Intel, Micron sample 20nm NAND flash

Apr 15, 2011
New 64 Gigabit (Gb) NAND flash die from Intel Micron Flash Technologies - Intel and Micron deliver the industry’s smallest, most advanced NAND flash process technology at 20nm. Shown is a 64Gb, or 8 Gigabyte (GB), die measuring just 118mm2. The 64Gb Multi-Level Cell (MLC) NAND device provides high capacity for smartphones, tablets, SSDs and more.

Intel and Micron Technology today introduced a new, finer 20-nanometer (nm) process technology for manufacturing NAND flash memory. The new 20nm process produces an 8-gigabyte (GB) multi-level cell (MLC) NAND flash device, providing a high-capacity, small form factor storage option for saving music, video, books and other data on smartphones, tablets and computing solutions such as solid-state drives (SSDs).

The growth in combined with feature enhancements for tablets and smartphones is creating new demands for NAND , especially greater capacity in smaller designs. The new 20nm 8GB device measures just 118mm2 and enables a 30 to 40 percent reduction in board space (depending on package type) compared to the companies' existing 25nm 8GB NAND device. A reduction in the flash storage layout provides greater system level efficiency as it enables tablet and smartphone manufacturers to use the extra space for end-product improvements such as a bigger battery, larger screen or adding another chip to handle new features.

Manufactured by IM Flash Technologies (IMFT), Intel and Micron's NAND flash joint venture, the new 20nm 8GB device is a breakthrough in NAND process and technology design, further extending the companies' lithography leadership. Shrinking NAND to this technology node is the most cost-effective method for increasing fab output, as it provides approximately 50 percent more gigabyte capacity from these factories when compared to current technology. The new 20nm process maintains similar performance and endurance as the previous generation 25nm NAND technology.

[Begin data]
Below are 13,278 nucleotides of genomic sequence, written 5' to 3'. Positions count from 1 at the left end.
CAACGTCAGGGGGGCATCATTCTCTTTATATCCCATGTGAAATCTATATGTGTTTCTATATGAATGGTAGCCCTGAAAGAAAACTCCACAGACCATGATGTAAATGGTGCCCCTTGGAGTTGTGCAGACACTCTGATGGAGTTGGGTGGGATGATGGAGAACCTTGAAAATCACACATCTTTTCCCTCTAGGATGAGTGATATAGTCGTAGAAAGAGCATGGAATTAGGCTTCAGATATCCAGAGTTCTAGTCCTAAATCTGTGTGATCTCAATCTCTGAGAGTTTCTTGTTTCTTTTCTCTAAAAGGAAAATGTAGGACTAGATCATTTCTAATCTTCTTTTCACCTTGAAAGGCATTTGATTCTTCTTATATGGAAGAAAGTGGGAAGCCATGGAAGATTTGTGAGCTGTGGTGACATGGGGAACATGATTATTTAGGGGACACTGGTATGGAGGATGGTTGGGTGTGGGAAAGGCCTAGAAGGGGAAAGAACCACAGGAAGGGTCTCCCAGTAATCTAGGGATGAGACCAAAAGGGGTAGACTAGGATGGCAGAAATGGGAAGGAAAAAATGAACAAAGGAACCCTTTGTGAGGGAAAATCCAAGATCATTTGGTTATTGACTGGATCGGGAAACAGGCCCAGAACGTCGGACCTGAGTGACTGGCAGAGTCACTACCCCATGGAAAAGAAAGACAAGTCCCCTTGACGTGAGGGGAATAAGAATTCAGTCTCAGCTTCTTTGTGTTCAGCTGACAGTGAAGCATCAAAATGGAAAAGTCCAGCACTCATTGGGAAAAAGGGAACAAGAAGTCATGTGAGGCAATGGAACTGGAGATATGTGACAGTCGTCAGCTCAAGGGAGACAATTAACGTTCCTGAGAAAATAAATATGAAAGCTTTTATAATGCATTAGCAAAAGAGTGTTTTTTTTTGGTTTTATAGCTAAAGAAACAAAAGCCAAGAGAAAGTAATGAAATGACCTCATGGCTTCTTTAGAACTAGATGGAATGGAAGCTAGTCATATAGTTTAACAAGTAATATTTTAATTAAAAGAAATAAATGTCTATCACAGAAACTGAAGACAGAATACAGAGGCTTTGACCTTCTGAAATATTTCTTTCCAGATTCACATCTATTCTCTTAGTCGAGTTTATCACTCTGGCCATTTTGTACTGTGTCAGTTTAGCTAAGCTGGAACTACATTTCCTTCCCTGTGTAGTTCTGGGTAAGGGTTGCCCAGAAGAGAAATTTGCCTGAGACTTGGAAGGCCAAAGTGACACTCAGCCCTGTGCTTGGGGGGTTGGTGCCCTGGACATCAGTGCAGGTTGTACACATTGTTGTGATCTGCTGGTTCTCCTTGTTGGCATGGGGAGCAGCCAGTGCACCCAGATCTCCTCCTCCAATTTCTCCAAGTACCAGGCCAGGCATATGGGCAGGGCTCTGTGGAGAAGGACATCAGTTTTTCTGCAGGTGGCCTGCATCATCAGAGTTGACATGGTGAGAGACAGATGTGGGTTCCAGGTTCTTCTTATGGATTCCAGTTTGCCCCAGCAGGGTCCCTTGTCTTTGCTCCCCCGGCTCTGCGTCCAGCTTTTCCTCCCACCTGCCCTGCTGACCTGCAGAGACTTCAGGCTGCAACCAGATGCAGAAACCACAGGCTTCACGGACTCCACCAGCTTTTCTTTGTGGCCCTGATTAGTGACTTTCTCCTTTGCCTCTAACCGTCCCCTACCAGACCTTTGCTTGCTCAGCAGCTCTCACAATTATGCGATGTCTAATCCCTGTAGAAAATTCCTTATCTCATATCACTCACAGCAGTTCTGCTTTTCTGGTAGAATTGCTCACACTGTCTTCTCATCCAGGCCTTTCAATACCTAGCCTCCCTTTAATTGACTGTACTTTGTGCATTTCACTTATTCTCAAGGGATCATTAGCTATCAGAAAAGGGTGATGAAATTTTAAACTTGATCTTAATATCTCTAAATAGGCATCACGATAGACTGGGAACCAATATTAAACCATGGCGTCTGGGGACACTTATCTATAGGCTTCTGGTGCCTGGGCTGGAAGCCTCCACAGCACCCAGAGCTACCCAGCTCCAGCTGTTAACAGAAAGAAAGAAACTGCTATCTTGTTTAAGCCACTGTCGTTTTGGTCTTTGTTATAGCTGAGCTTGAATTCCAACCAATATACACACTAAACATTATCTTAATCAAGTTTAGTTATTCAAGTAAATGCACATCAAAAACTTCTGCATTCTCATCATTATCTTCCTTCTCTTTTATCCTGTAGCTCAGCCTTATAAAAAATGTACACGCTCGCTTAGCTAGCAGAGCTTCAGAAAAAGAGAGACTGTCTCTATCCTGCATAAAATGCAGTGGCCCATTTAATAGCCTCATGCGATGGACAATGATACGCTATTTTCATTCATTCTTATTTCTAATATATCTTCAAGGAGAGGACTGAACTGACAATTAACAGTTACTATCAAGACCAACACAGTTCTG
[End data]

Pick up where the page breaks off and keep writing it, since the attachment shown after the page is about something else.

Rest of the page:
Comparison of two 32Gb 34nm die versus one 64Gb on 25nm and 20nm process from IMFT - This photo shows a comparison of two 32 Gigabit (Gb) Intel Micron Flash Technologies (IMFT) 34nm die versus one 64Gb, or 8 Gigabyte (GB), die on 25nm and new 20nm processes. Shrinking NAND lithography is the most cost-effective method for increasing fab output and reducing die cost. Shrinking from 25nm to 20nm process will provide an approximately 50 percent more gigabyte capacity from IMFT factories when compared to current technology. The new 20nm process maintains similar performance and endurance as the previous generation 25nm NAND technology.

"Close customer collaboration is one of Micron's core values and through these efforts we are constantly uncovering compelling end-product design opportunities for NAND flash storage," said Glen Hawk, vice president of Micron's NAND Solutions Group. "Our innovation and growth opportunities continue with the 20nm NAND process, enabling Micron to deliver cost-effective, value-added solid-state storage solutions for our customers."